Edge Debate 65: What is the true ratio? : costs and value of construction

Wednesday, November 26th, 2014 | Debates

ratio-image-2Over the past 20 years, a case has been made for investing in well-designed construction to create value for the individuals and organisations that own, manage and inhabit buildings.The main argument is that:
(i) construction and design can add considerable value for clients; and
(ii) this investment represents a small fraction of the overall cost.
A wide range of the ratios have been put forward to explain the relationship between construction cost / operational cost / staff cost. One of the earliest ratios promulgated is 1/5/200 and continues to be used today. However, other evidence (based on real cost figures and net present value) suggests the ratio may be significantly lower. For an office building in London the ratio is 1/1.5/15. Other research indicates a ratio of 1/0.4/12. Although substantially lower, these ratios can still provide justification for spending more on design and construction.
In recent years, design has been added to the ratio (i.e. 0.1/1/5/200) to reflect the potential to save money and resources by investing more in pre-design/briefing or in design itself.
How important is it for the construction industry to promote accurate figures to clients? This debate explores which ratios are appropriate to use and the consequences of inappropriate claims. What is meant by ‘added value’ and how much added value can be ascribed to the building itself? How can the intangibles from good design such as human health, wellbeing and productivity be accounted for in terms of actual value? Is there a problem if the construction industry oversells its products with inflated ratios? Does the industry have a consistent and sound approach to define the relevant ratios of cost and value? Does it have a persuasive argument about added value?
Chair: Peter Hansford, Chief Government Construction Advisor
Speakers:
• Graham Ive, Bartlett School of Construction & Project Management, UCL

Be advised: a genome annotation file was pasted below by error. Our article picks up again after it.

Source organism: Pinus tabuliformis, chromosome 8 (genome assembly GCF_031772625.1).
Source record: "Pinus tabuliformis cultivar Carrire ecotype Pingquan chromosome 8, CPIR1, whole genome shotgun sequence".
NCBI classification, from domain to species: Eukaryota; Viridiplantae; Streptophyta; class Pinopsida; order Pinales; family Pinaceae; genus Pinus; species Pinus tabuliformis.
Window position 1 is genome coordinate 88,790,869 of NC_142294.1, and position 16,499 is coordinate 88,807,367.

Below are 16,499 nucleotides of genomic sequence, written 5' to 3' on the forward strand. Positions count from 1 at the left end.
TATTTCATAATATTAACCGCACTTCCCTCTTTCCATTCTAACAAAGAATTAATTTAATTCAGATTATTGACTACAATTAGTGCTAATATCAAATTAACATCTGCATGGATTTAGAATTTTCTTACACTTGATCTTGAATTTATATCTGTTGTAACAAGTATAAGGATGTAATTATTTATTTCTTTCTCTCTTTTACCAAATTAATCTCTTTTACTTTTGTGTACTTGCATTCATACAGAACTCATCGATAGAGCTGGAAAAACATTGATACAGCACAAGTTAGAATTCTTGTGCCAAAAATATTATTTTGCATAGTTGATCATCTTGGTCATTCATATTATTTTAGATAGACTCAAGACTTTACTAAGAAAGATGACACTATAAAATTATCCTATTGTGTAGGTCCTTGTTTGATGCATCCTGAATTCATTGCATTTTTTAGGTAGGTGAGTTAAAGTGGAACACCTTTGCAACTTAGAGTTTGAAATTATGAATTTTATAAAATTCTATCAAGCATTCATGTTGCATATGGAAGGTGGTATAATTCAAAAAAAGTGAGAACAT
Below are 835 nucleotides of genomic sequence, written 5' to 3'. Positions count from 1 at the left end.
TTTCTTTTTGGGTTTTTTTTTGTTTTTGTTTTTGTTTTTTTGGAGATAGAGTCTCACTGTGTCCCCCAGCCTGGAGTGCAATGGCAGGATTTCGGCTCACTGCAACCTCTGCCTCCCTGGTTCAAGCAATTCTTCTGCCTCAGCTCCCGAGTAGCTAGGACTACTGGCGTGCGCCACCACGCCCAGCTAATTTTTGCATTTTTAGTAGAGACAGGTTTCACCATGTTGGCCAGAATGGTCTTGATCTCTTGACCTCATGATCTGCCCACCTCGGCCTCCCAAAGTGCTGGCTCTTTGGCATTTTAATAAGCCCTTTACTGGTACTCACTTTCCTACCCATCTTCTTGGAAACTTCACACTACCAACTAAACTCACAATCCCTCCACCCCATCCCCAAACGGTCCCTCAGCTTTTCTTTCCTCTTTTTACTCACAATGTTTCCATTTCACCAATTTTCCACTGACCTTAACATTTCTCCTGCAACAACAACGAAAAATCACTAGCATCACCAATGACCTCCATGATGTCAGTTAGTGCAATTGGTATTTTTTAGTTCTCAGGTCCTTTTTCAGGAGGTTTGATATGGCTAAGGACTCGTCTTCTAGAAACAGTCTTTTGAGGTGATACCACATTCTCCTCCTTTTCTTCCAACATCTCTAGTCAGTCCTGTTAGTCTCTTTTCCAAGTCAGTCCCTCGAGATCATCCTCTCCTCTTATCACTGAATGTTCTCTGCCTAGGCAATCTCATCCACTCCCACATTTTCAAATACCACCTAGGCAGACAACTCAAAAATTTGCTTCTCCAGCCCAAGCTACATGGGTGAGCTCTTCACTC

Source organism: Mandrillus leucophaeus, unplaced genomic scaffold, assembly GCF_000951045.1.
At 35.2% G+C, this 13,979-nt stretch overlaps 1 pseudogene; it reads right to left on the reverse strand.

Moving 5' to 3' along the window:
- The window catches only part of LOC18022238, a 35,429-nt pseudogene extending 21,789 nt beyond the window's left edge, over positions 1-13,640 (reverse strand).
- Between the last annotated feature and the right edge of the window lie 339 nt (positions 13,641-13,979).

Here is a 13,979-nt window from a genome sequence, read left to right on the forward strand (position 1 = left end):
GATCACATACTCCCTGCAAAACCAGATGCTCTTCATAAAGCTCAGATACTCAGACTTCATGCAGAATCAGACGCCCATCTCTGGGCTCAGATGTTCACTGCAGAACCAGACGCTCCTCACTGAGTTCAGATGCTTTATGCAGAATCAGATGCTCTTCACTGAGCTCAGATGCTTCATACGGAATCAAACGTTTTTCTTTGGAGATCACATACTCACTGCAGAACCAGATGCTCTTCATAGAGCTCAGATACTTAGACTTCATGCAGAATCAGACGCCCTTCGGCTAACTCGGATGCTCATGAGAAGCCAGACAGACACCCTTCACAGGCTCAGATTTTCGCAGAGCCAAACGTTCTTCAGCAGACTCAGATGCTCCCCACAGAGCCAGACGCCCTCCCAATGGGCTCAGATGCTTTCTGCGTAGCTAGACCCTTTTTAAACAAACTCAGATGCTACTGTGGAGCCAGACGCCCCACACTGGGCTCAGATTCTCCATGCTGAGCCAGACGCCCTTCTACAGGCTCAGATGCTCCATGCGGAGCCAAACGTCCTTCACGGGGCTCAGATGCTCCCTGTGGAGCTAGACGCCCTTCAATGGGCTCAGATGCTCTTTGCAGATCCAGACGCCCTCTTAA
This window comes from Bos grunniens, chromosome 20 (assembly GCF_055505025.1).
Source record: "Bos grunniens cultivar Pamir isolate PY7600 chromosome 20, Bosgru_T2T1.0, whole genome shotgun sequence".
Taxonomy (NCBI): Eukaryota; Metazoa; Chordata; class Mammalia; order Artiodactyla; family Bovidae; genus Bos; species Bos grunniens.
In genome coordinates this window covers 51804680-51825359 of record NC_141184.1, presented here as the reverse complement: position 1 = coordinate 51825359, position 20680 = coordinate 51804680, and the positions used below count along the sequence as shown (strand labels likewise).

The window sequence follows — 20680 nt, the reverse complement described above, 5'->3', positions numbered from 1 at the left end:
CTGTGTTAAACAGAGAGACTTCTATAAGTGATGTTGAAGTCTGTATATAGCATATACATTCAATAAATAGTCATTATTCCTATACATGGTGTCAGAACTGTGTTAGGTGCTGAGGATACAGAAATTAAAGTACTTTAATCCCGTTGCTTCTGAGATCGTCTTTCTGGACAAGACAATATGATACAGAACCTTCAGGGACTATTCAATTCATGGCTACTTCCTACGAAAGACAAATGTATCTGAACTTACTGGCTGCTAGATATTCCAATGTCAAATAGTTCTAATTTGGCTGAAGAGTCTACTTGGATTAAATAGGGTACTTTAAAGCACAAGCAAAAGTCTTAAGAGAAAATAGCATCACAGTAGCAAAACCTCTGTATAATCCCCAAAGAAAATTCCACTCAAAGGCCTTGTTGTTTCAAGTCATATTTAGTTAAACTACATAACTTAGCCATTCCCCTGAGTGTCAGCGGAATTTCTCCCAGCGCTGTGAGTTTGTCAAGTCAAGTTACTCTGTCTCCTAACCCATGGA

• Don Ward, Constructing Excellence
• Roger Madelin CBE, Argent LLP
• Will Hughes, School of Construction Management & Engineering, Univ of Reading

We would be delighted if you could join us at this by-invitation only debate. If you would like to attend please register here. Places are limited and will be allocated on a first come basis.
Venue: The Bartlett, UCL Faculty of the Built Environment, Hampstead Road, London NW1 2BX
Timing: Debate 6.30 - 8.30 pm followed by networking and a glass of wine

    Background reading

- Constructing Excellence (2005) Be Valuable: A guide to creating value in the built environment, Richard Saxon

- Eclipse Research Consultants (2002a) Better designed buildings: improving the valuation of intangibles, A Literature review. http://www.eclipseresearch.co.uk/download/design_innovation_and_value/better_designed_buildings.pdf

- R. Evans, R. Haryott, N. Haste and A. Jones (1998) The long term costs of owning and using buildings. London: Royal Academy of Engineering.

- W. Hughes, D. Ancell, S. Gruneberg and L. Hirst (2004) Exposing the myth of 1:5:200 ratio relating initial cost, maintenance and staffing costs of office buildings. ARCOM 20th Annual conference. Available from: http://centaur.reading.ac.uk/12142/

Graham Ive (2006) Re-examining the costs and value ratios of owning and occupying buildings. Building Research & Information, 34(3), pp 230 - 245.

- S. Macmillan, ed. (2004) “The long-term costs of owning and using buildings” in Designing Better Buildings: Quality and Value in the Built Environment, pp 42-50. Abingdon: Taylor & Francis

- D. Pearce (2003) The social and economic value of construction: the construction industry’s guide to sustainable development. London: Construction Industry Research and Innovation Panel.

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